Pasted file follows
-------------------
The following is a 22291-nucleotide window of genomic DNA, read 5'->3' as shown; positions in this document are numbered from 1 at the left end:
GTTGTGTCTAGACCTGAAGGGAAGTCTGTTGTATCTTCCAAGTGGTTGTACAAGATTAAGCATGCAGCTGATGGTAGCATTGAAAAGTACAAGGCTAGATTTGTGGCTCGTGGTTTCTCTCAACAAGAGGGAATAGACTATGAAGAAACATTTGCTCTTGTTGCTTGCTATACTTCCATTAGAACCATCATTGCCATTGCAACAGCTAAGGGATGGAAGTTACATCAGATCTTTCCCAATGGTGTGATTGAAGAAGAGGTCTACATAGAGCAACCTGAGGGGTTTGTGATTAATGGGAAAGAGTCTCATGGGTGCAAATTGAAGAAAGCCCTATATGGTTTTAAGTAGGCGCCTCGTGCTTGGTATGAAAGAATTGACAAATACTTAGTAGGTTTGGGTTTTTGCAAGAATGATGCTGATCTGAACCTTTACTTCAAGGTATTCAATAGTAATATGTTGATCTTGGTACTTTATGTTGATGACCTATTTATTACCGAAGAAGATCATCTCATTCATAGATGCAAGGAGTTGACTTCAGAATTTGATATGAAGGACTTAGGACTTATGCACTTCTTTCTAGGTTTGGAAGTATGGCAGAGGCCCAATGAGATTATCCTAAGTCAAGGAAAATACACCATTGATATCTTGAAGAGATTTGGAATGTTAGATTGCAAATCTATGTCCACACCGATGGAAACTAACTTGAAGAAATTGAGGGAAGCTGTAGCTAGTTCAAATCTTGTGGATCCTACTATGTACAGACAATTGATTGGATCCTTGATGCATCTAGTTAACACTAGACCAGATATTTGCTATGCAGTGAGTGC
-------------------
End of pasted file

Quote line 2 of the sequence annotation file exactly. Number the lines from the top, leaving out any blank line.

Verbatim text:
GTTGTGTCTAGACCTGAAGGGAAGTCTGTTGTATCTTCCAAGTGGTTGTACAAGATTAAGCATGCAGCTGATGGTAGCATTGAAAAGTACAAGGCTAGATTTGTGGCTCGTGGTTTCTCTCAACAAGAGGGAATAGACTATGAAGAAACATTTGCTCTTGTTGCTTGCTATACTTCCATTAGAACCATCATTGCCATTGCAACAGCTAAGGGATGGAAGTTACATCAGATCTTTCCCAATGGTGTGATTGAAGAAGAGGTCTACATAGAGCAACCTGAGGGGTTTGTGATTAATGGGAAAGAGTCTCATGGGTGCAAATTGAAGAAAGCCCTATATGGTTTTAAGTAGGCGCCTCGTGCTTGGTATGAAAGAATTGACAAATACTTAGTAGGTTTGGGTTTTTGCAAGAATGATGCTGATCTGAACCTTTACTTCAAGGTATTCAATAGTAATATGTTGATCTTGGTACTTTATGTTGATGACCTATTTATTACCGAAGAAGATCATCTCATTCATAGATGCAAGGAGTTGACTTCAGAATTTGATATGAAGGACTTAGGACTTATGCACTTCTTTCTAGGTTTGGAAGTATGGCAGAGGCCCAATGAGATTATCCTAAGTCAAGGAAAATACACCATTGATATCTTGAAGAGATTTGGAATGTTAGATTGCAAATCTATGTCCACACCGATGGAAACTAACTTGAAGAAATTGAGGGAAGCTGTAGCTAGTTCAAATCTTGTGGATCCTACTATGTACAGACAATTGATTGGATCCTTGATGCATCTAGTTAACACTAGACCAGATATTTGCTATGCAGTGAGTGC